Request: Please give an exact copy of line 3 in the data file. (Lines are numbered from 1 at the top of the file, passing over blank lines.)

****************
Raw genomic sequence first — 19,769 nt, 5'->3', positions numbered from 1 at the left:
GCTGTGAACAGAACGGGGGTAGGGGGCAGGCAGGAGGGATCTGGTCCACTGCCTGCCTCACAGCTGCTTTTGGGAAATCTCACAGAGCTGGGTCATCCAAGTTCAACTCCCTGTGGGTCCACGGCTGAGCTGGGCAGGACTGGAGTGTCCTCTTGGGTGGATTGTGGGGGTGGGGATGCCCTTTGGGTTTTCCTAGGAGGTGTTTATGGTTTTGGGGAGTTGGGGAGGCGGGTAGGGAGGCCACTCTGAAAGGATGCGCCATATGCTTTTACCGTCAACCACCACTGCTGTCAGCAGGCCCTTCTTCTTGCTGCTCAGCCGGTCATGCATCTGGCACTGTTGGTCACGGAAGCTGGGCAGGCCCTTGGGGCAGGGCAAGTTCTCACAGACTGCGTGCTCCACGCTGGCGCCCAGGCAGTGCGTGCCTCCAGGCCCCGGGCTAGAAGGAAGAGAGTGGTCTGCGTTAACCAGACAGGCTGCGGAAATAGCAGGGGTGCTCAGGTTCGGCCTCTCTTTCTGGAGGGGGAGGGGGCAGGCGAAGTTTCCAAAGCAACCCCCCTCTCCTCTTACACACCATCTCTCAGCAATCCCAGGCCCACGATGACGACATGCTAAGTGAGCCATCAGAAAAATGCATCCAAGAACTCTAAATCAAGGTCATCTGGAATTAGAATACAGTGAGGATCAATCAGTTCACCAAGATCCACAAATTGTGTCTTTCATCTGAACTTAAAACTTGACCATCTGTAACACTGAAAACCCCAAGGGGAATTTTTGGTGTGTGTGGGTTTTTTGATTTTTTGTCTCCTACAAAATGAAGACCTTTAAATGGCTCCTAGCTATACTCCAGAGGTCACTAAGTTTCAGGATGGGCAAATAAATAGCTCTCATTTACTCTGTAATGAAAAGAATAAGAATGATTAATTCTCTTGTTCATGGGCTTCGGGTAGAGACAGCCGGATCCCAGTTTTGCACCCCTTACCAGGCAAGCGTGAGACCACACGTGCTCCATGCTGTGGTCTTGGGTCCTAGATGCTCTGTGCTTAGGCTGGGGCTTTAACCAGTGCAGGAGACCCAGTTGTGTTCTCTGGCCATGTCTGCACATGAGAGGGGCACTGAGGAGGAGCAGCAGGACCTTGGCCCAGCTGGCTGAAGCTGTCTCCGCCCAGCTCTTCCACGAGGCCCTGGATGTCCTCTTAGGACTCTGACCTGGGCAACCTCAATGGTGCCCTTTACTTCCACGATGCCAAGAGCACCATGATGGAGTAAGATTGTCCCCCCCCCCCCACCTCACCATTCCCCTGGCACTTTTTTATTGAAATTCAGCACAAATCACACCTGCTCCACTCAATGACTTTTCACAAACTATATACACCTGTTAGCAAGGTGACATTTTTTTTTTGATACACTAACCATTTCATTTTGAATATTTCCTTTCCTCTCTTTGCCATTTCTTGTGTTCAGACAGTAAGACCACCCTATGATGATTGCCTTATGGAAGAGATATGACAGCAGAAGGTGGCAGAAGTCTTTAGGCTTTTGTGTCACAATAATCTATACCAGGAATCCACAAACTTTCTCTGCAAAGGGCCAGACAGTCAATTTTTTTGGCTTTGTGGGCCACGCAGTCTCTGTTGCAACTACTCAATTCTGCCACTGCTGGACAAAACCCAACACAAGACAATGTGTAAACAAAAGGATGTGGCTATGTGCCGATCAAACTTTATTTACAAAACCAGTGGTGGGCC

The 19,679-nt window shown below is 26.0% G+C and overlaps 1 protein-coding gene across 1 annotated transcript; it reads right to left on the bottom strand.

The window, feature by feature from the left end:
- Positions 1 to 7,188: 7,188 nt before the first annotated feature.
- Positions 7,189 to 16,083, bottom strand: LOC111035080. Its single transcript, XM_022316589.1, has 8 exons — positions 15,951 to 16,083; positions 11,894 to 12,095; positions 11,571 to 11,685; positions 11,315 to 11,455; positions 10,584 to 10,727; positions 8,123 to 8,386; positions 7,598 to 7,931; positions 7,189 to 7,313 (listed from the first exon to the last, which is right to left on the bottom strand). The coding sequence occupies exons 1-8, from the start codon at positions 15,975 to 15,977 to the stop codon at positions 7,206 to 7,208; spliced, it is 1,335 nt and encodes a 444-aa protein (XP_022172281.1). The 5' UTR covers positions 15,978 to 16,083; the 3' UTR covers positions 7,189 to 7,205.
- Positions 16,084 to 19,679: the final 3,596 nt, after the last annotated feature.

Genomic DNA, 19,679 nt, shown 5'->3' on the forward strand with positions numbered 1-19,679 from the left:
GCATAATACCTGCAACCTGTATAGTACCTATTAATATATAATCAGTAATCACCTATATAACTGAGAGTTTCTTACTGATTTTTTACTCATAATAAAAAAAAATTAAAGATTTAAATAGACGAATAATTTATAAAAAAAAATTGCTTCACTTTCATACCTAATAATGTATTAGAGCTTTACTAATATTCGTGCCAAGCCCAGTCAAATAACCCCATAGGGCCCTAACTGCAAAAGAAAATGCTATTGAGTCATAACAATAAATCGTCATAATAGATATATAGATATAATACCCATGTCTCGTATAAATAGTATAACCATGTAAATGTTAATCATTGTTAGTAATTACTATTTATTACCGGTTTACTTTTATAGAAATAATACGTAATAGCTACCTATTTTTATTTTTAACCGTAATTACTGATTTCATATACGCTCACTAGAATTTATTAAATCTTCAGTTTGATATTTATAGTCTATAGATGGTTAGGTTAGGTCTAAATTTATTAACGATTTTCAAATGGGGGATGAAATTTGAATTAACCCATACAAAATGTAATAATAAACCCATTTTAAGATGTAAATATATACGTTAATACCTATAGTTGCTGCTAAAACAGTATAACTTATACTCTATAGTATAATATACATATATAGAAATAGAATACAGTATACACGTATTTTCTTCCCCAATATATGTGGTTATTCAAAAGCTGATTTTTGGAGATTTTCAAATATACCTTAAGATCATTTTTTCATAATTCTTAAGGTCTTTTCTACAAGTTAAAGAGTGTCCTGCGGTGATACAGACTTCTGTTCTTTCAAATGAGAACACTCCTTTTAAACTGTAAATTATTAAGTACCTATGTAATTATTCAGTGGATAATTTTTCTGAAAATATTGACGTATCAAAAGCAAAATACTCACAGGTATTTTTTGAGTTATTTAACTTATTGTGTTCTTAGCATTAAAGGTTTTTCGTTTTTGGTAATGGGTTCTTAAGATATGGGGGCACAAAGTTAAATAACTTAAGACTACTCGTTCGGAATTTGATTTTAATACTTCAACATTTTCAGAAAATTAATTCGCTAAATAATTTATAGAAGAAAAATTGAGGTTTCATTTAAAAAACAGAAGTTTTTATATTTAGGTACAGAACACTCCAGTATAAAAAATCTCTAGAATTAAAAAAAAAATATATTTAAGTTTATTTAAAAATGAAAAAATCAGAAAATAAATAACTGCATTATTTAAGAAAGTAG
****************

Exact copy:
The 19,679-nt window shown below is 26.0% G+C and overlaps 1 protein-coding gene across 1 annotated transcript; it reads right to left on the bottom strand.